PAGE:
Goldman Sachs Saves Quarter by Slashing Pay (Update1)

Goldman pay article updated with management commentary, share price.

NEW YORK ( TheStreet) -- Goldman Sachs ( GS) cut compensation costs and expenses more than expected in the fourth quarter, helping the investment bank beat analyst expectations by a wide margin.

Compensation as a percentage of revenues rose to 36.5% in the fourth quarter compared to 26% in the corresponding quarter of the previous year.

Although the ratio rose in the fourth quarter compared to a year earlier, it appears Goldman has managed compensation expenses better than what analysts were expecting.

Goldman has historically had a fourth-quarter compensation "true-up", a practice where it accrues compensation expenses at a standard rate in the first three quarters and then adjusts its compensation relative to revenues in the final quarter to reflect actual expenses.

Often, especially in a good year, the fourth quarter compensation- to- revenue ratio is significantly lower than earlier quarters, helping to boost profits.

Analysts had predicted that Goldman might have far less flexibility to make major adjustments to compensation this time around, given competitive pressures. Wells Fargo analyst Matt Burnell, for instance, had expected the compensation- to- revenue ratio to stay at about 44% in the fourth quarter.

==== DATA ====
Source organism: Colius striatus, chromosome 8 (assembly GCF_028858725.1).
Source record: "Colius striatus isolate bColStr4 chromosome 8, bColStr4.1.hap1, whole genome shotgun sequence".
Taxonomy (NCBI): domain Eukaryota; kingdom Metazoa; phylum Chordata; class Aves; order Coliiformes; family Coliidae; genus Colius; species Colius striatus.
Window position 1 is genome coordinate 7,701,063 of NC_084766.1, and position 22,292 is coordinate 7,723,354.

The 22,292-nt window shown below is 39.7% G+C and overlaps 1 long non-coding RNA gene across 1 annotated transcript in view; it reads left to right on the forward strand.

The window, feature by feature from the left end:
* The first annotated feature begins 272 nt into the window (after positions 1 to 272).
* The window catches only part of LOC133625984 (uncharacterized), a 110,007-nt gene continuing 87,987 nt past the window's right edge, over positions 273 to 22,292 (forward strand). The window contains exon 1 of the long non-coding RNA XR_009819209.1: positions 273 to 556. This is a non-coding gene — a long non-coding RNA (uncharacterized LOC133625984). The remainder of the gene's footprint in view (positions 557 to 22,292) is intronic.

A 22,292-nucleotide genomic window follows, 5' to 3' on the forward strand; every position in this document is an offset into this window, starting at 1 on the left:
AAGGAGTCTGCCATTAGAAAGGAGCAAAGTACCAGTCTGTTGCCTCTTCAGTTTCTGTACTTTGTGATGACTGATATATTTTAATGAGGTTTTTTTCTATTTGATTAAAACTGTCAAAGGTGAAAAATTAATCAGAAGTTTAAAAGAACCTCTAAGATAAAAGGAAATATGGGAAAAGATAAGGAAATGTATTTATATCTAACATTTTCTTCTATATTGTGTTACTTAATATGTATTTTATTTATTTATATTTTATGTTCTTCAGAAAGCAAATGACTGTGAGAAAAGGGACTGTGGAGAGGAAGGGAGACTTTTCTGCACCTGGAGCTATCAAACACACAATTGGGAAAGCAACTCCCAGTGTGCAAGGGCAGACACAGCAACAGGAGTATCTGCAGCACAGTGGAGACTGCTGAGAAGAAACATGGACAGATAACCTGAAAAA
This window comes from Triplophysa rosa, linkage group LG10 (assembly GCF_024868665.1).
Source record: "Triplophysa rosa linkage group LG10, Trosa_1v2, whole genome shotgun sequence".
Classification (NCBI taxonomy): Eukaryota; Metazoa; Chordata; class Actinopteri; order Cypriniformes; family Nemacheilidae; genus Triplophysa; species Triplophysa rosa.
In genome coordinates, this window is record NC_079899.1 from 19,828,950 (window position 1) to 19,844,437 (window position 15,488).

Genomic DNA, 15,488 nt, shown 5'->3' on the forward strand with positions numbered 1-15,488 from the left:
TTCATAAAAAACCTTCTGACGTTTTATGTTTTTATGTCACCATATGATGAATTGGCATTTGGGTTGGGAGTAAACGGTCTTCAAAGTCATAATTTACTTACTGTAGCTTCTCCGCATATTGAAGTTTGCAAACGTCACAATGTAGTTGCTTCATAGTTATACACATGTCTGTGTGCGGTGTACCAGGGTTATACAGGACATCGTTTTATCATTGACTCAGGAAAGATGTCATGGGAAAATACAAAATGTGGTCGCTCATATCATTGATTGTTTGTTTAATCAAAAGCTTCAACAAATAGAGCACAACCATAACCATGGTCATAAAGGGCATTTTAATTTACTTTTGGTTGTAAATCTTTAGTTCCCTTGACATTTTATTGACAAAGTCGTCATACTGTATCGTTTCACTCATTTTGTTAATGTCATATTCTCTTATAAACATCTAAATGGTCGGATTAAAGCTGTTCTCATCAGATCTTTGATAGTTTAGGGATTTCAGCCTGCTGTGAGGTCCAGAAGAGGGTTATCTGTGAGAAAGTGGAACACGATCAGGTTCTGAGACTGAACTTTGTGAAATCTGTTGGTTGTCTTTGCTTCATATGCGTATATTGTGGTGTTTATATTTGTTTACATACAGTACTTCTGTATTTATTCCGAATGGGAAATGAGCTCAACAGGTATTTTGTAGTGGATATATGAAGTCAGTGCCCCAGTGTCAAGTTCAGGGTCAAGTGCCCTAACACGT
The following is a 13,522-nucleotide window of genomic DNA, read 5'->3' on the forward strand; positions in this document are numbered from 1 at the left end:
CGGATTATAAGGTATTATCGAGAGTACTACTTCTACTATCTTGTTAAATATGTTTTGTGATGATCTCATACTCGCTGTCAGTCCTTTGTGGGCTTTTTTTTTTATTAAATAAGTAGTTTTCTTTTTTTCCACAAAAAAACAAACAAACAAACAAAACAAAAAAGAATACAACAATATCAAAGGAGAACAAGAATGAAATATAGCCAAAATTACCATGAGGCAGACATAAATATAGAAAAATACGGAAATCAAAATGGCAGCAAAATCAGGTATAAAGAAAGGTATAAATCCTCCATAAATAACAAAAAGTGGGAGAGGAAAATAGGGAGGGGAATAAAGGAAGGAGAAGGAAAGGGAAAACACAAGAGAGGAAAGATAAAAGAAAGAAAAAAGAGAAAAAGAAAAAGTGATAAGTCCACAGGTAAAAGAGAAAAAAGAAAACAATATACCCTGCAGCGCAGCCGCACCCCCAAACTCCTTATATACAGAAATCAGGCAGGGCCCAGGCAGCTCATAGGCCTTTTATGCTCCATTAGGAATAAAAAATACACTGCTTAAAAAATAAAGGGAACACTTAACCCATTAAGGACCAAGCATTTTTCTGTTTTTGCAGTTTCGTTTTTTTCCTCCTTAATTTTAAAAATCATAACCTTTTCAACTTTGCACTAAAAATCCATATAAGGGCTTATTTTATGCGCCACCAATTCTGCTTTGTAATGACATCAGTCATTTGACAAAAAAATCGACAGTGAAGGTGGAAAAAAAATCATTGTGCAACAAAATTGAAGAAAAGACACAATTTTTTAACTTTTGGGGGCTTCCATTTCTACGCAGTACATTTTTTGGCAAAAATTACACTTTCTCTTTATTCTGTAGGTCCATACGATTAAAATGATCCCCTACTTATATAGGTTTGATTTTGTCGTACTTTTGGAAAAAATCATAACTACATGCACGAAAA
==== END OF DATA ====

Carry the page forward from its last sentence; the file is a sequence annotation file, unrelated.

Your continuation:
However, Goldman laid off 900 employees in the fourth quarter, more than anticipated, with total staff at the end of the fourth quarter standing at 33,300(34,700 on a consolidated basis.)

CFO David Viniar also said on the analyst conference call that the firm had made significant cuts to variable compensation- read bonuses- to drive down expenses.
Goldman Sachs CEO and Chairman Lloyd Blankfein

For the entire year, Goldman set aside $12.2 billion towards compensation expenses or 42.4% of revenues. That is down 21% from the amount set aside in 2010.

The investment bank's 34,700 employees (includes staff at consolidated entities) earned an average compensation of about $352,248 in 2011. That is down 11% from 2010, when the firm's 38,700 employees earned an average salary of $397,312.

The average compensation is computed by dividing total compensation expenses by the number of employees on staff at the end of the year on a consolidated basis. The averages are, of course, skewed by eye-popping bonuses paid out to the company's partners.

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